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The Opera Ball Closes Out the Spring Social Season With a Take of $1 Million (Photos)

Due to something she ate, Jacqueline Mars was a no-show at the Japanese soiree.
A view of the Japanese ambassador’s koi pond, which enhanced the serene mood of the annual Opera Ball. Photograph by Carol Ross Joynt.

The laid-back vibe at the 40th annual Opera Ball this past weekend might be explained by its return to its usual place at the end of the formal spring social season. Last year the ball was moved to April, to get out in front of the gala crush, which translated into high energy.

Or perhaps it was the ball’s tranquil location, at the Japanese ambassador’s sprawling residence with its mesmerizing interior koi pond. Guests were warned to not get too close or they might fall in. That would have been a party.

The ball, which raised $1 million for the Washington National Opera, traditionally circulates among the city’s diplomatic residences. After attending seated dinners at one of 18 embassies around town, this year’s guests flowed toward Nebraska Avenue as the clock moved toward 10, and then spilled into the home of Ambassador Kenichiro Sasae and his wife, Nobuko, for dessert, entertainment, and dancing.

Joining the ambassador and his wife as hosts were the ball’s co-chairs, Sachiko Kuno and Phebe Novakovic, and a welcoming committee of one, Kennedy Center chairman David Rubenstein.

Rubenstein was to have been joined on stage by Opera chair Jacqueline Mars, but she was a no-show. “She’s a little under the weather,” Rubenstein said. “She went to an ethnic-food restaurant the other night,” it was not Japanese, he assured the crowd, “and maybe the food wasn’t as good as it should have been.”

Had Mars attended the ball, a white-hot publicity zone with the entire DC grapevine in attendance, it would have been her first major public appearance since pleading guilty to a misdemeanor reckless driving charge in a fatal car accident that happened last year in Aldie, Virginia.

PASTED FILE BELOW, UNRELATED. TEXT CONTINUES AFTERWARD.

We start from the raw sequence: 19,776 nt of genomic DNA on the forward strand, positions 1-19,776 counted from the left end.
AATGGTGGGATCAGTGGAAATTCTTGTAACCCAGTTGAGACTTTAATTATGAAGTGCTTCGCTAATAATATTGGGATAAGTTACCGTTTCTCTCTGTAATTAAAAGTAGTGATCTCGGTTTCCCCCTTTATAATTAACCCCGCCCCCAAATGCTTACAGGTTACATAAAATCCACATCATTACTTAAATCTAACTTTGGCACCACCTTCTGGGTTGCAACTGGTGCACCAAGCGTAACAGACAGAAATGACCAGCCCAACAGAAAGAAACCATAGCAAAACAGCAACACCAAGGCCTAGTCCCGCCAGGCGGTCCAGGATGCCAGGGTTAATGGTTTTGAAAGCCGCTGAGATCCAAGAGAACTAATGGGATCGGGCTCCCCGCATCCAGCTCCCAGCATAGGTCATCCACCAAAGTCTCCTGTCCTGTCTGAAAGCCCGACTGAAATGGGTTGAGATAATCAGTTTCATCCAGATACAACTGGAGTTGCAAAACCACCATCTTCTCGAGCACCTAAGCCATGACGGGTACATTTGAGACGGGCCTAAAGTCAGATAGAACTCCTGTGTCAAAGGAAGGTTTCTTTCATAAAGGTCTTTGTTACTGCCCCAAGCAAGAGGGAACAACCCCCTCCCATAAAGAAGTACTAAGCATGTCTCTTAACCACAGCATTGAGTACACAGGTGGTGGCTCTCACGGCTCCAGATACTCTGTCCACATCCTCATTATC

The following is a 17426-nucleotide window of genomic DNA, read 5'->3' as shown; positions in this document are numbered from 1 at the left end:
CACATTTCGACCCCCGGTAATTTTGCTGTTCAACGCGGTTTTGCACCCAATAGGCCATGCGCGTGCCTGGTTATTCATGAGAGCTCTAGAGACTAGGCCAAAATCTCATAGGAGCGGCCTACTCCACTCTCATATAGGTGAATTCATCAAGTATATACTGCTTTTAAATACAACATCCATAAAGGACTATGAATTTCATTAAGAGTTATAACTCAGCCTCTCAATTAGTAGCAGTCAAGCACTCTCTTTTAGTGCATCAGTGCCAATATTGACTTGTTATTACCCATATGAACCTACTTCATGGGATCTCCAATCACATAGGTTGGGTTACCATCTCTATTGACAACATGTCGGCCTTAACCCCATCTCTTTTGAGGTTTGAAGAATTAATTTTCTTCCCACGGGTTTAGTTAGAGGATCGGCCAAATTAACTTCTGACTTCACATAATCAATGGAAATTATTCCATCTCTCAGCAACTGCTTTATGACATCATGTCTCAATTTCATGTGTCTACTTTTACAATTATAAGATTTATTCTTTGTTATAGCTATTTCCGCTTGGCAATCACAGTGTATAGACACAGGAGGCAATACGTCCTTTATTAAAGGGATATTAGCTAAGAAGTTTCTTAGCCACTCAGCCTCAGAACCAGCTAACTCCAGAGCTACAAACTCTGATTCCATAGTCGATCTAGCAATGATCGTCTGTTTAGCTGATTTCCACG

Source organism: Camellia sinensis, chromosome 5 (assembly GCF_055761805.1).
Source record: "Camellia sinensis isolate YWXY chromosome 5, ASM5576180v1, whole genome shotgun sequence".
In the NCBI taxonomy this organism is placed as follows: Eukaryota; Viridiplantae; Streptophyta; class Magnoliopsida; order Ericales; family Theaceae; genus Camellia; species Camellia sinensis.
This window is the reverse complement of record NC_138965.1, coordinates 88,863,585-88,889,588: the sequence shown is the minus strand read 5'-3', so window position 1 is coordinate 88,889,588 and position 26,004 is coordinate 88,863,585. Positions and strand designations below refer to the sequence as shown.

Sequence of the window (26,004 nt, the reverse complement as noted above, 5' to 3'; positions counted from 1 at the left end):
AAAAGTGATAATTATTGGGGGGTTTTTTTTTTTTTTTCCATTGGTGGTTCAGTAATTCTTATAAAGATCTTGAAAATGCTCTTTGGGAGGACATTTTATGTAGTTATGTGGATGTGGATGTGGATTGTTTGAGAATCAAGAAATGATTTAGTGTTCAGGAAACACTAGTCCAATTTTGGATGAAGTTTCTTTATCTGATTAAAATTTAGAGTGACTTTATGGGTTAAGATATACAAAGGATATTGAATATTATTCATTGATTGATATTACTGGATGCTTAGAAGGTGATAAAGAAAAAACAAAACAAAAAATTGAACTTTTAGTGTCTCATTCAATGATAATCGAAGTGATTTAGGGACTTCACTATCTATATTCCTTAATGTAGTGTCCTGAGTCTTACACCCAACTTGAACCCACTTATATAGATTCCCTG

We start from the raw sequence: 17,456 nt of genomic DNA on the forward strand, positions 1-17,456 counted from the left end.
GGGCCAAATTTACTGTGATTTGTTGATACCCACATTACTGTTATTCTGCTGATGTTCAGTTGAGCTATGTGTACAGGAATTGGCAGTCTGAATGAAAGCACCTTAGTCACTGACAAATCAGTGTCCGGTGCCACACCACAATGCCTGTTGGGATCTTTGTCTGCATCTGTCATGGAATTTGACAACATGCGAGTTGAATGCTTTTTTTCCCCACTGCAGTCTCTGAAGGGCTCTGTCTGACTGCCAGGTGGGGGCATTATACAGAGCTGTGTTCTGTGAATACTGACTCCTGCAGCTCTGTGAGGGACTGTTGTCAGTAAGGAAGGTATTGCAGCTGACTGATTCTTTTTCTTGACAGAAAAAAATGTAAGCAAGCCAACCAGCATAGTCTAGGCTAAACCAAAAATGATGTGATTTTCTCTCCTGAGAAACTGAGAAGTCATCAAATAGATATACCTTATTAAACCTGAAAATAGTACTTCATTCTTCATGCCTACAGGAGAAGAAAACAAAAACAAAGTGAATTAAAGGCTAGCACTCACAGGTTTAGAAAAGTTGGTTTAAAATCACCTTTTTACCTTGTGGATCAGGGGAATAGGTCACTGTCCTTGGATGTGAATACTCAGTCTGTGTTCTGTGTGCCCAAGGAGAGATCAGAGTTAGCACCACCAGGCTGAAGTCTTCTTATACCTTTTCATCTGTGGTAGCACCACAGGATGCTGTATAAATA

There were others to keep Rubenstein company on the stage—Kuno and Novakovic, Washington National Opera president James Feldman, and Ambassador Sasae all took turns, and the ambassador shared in the big moment of announcing the winner of the door prize. The name pulled from a glass bowl, alas, wasn’t a Washingtonian, but David Espinosa of Palm Beach, Florida, who said after, “I want to move to Washington.”

The prize was a round trip for two to Tokyo, which Espinosa said he would take with his partner, Daniel Biaggi, also of Palm Beach.

Each year the diplomatic hosts transform their residences into statements of splendor, and this year was no different. A party tent included a chandelier that was custom-made of 1,000 origami paper cranes, a symbol of good luck. A dessert buffet created by Susan Gage Caterers included Asian and Western confections. For a late snack, the embassy’s chef produced a buffet of sushi and tempura. There were also performances of opera and chamber music.

All in all, a beautiful, successful, and calming evening, and now, for the social establishment, summer can begin.

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